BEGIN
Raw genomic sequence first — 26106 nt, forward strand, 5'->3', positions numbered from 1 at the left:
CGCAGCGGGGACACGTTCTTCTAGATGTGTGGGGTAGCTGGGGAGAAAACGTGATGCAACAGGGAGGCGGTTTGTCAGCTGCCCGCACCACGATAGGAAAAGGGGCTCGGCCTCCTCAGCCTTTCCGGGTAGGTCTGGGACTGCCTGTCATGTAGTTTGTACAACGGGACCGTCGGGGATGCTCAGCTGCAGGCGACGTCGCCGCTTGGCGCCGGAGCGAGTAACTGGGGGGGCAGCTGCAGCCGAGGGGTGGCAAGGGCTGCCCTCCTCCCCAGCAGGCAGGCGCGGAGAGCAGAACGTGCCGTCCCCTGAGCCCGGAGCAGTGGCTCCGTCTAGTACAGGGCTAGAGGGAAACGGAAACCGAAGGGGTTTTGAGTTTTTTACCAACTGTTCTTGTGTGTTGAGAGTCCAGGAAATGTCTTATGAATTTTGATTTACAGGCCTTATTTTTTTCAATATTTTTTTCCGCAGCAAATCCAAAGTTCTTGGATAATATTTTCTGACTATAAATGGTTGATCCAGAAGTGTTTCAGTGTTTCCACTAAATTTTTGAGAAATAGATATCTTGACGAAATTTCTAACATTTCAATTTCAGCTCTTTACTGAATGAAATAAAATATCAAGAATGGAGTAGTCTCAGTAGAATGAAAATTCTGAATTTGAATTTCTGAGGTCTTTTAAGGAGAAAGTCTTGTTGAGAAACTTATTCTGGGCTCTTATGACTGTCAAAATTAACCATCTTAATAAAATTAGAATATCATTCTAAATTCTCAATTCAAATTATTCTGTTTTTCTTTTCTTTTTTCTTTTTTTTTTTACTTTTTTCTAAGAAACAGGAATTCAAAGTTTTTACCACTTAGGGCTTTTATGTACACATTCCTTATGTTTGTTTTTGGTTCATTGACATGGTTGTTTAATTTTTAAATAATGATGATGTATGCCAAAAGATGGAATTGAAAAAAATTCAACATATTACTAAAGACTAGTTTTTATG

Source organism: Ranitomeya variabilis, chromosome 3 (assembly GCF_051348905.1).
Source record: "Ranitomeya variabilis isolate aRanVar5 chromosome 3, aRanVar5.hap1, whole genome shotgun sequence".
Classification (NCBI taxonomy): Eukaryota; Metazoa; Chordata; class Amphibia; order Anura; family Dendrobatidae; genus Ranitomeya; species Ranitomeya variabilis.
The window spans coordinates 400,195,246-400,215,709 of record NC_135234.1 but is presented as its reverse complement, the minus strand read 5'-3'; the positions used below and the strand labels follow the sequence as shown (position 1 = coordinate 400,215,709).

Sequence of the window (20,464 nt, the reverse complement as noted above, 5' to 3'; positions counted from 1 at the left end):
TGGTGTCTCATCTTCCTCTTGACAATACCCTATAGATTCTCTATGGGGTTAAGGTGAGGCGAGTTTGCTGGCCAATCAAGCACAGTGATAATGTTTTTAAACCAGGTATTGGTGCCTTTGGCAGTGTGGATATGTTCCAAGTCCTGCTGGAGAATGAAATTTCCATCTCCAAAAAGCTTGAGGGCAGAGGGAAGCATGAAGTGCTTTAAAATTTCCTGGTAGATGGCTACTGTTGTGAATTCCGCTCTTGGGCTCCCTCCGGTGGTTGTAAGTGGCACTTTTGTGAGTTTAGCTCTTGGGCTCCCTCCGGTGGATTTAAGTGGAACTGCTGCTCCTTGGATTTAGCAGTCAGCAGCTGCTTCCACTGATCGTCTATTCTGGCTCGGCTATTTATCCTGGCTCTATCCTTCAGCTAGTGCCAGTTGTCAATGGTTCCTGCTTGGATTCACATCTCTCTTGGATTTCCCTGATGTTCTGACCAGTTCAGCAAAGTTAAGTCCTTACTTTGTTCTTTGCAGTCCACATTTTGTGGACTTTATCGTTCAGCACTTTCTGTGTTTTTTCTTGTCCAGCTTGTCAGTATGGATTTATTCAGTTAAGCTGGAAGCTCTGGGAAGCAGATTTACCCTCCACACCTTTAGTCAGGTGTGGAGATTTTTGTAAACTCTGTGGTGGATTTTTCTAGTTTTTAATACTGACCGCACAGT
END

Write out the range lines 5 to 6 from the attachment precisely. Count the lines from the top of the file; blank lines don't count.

Classification (NCBI taxonomy): Eukaryota; Metazoa; Chordata; class Amphibia; order Anura; family Dendrobatidae; genus Ranitomeya; species Ranitomeya variabilis.
The window spans coordinates 400,195,246-400,215,709 of record NC_135234.1 but is presented as its reverse complement, the minus strand read 5'-3'; the positions used below and the strand labels follow the sequence as shown (position 1 = coordinate 400,215,709).